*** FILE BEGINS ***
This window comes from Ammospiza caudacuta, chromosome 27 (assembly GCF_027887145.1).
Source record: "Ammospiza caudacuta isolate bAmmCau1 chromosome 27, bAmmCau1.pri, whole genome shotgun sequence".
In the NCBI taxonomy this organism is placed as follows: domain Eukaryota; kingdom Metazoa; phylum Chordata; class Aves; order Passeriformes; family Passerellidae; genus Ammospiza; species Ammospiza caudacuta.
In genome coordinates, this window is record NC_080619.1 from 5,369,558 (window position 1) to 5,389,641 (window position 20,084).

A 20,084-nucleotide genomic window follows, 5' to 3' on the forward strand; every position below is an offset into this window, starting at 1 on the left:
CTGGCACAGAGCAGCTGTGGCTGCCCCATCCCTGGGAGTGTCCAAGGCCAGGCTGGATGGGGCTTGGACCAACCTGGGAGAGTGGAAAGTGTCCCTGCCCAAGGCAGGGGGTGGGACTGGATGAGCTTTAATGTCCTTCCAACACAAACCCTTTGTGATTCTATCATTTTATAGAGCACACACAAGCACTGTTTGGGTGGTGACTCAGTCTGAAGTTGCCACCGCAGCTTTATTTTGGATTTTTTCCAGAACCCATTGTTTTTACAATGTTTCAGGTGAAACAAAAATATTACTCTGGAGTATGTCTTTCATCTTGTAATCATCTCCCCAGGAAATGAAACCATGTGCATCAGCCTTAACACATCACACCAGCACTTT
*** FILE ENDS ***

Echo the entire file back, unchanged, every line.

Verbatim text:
This window comes from Ammospiza caudacuta, chromosome 27 (assembly GCF_027887145.1).
Source record: "Ammospiza caudacuta isolate bAmmCau1 chromosome 27, bAmmCau1.pri, whole genome shotgun sequence".
In the NCBI taxonomy this organism is placed as follows: domain Eukaryota; kingdom Metazoa; phylum Chordata; class Aves; order Passeriformes; family Passerellidae; genus Ammospiza; species Ammospiza caudacuta.
In genome coordinates, this window is record NC_080619.1 from 5,369,558 (window position 1) to 5,389,641 (window position 20,084).

A 20,084-nucleotide genomic window follows, 5' to 3' on the forward strand; every position below is an offset into this window, starting at 1 on the left:
CTGGCACAGAGCAGCTGTGGCTGCCCCATCCCTGGGAGTGTCCAAGGCCAGGCTGGATGGGGCTTGGACCAACCTGGGAGAGTGGAAAGTGTCCCTGCCCAAGGCAGGGGGTGGGACTGGATGAGCTTTAATGTCCTTCCAACACAAACCCTTTGTGATTCTATCATTTTATAGAGCACACACAAGCACTGTTTGGGTGGTGACTCAGTCTGAAGTTGCCACCGCAGCTTTATTTTGGATTTTTTCCAGAACCCATTGTTTTTACAATGTTTCAGGTGAAACAAAAATATTACTCTGGAGTATGTCTTTCATCTTGTAATCATCTCCCCAGGAAATGAAACCATGTGCATCAGCCTTAACACATCACACCAGCACTTT